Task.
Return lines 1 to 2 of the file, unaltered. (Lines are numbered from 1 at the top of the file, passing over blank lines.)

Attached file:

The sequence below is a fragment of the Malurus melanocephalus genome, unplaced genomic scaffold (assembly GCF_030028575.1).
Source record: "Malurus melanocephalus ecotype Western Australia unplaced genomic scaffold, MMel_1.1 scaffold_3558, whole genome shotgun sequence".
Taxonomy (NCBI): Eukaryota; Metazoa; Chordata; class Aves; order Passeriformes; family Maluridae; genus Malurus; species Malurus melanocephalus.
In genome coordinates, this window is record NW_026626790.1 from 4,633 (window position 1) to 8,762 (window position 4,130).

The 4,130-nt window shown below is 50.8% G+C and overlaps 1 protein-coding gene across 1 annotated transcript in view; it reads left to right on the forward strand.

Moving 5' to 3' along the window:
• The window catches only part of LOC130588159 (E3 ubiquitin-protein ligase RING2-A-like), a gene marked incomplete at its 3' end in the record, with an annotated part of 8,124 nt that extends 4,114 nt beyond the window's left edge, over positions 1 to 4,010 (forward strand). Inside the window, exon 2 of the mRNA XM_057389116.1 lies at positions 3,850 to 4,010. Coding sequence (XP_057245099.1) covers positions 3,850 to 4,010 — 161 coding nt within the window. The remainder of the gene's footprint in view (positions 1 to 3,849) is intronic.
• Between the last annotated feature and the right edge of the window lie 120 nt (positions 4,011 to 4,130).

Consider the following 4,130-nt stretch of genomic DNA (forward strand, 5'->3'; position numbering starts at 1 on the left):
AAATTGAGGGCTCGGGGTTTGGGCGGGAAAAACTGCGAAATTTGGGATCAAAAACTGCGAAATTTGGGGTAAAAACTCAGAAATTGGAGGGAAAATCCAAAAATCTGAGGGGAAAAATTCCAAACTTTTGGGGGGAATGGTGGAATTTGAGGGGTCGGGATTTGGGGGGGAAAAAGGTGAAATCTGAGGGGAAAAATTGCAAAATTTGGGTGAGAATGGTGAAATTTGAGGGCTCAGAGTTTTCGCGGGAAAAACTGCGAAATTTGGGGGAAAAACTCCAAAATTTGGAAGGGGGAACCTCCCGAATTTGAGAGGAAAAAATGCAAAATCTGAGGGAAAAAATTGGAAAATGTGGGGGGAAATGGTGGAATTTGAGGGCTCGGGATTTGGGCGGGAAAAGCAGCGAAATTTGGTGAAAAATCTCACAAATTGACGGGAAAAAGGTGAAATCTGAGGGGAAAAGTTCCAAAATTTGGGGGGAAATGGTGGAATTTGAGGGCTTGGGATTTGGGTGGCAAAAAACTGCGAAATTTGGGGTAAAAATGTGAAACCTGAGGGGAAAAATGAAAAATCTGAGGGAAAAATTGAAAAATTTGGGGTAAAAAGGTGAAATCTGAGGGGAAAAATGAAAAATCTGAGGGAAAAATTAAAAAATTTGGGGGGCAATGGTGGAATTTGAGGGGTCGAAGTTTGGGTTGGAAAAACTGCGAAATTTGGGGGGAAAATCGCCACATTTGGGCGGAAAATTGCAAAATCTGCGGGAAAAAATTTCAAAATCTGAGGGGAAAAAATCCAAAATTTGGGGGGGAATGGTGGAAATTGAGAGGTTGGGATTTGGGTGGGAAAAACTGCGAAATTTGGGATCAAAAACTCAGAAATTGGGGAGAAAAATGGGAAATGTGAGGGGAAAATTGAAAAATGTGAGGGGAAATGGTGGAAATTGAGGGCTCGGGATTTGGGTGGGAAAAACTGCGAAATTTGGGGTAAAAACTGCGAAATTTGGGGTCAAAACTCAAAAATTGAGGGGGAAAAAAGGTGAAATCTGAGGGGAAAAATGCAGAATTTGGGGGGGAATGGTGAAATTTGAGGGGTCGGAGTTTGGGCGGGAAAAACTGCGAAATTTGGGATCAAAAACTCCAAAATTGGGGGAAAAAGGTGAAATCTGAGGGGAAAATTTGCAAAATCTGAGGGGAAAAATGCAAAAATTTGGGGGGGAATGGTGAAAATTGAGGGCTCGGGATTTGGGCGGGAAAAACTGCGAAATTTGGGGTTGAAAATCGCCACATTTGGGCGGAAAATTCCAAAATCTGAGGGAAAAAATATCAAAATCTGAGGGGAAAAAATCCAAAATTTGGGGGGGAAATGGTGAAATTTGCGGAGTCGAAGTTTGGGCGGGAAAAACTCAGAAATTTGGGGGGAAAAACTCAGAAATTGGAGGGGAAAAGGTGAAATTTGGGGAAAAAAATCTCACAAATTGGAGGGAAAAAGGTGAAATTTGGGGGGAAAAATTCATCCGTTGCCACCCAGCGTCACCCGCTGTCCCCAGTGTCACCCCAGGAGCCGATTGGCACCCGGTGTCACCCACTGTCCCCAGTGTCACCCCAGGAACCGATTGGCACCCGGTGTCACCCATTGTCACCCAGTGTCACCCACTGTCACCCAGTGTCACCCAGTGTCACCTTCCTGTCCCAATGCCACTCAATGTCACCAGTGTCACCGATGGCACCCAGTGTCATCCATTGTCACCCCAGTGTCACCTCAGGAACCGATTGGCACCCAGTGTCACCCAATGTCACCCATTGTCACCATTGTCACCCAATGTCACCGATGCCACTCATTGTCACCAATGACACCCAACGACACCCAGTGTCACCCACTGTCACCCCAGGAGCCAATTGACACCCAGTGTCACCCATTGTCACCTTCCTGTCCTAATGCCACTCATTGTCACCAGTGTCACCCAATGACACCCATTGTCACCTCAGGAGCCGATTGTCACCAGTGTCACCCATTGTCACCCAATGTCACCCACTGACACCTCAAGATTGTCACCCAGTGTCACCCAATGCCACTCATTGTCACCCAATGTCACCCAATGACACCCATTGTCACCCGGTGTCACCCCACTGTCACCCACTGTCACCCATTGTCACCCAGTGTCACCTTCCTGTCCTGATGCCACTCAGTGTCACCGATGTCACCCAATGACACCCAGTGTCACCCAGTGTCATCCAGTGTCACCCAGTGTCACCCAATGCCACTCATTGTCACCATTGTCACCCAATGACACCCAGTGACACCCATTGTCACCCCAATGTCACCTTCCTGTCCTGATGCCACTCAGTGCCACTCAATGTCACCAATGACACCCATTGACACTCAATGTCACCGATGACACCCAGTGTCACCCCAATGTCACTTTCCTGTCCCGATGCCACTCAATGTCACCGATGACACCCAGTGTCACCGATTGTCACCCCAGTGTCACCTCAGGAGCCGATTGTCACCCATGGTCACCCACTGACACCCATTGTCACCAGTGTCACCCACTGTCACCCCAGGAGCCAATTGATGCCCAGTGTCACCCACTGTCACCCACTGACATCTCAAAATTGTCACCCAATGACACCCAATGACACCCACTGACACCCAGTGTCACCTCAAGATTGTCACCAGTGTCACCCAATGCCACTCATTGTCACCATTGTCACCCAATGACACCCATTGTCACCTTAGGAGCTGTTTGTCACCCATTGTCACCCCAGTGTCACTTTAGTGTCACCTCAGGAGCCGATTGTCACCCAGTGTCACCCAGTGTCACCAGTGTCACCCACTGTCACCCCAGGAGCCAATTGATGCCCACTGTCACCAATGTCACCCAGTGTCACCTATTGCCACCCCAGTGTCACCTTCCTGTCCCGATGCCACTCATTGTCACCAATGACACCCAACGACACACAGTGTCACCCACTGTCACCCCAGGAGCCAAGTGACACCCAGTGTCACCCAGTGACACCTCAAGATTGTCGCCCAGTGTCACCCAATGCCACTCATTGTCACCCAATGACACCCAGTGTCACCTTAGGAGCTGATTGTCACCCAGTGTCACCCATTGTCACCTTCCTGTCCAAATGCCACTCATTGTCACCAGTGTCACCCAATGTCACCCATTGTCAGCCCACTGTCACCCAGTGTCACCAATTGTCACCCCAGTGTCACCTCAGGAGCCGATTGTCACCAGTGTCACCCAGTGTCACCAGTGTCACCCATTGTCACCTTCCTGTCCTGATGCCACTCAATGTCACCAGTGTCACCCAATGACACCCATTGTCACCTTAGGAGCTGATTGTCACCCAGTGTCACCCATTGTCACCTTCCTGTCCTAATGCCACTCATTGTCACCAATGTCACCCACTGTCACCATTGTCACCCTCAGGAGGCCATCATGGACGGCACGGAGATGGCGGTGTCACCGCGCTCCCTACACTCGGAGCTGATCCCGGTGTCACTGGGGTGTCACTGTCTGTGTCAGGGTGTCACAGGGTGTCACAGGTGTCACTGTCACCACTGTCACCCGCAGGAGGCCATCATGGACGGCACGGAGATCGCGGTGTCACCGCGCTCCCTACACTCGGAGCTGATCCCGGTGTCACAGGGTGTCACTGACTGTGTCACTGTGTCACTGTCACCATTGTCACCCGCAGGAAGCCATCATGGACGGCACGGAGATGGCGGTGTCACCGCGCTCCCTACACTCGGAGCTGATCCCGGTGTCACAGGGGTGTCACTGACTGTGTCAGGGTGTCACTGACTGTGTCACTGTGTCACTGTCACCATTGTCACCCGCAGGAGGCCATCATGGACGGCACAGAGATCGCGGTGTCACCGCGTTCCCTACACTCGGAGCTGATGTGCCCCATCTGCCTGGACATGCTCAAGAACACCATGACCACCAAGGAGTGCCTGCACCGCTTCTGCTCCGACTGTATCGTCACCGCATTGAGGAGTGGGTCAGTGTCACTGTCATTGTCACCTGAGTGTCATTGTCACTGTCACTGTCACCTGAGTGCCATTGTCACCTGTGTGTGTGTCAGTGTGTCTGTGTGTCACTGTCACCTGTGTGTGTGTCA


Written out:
The sequence below is a fragment of the Malurus melanocephalus genome, unplaced genomic scaffold (assembly GCF_030028575.1).
Source record: "Malurus melanocephalus ecotype Western Australia unplaced genomic scaffold, MMel_1.1 scaffold_3558, whole genome shotgun sequence".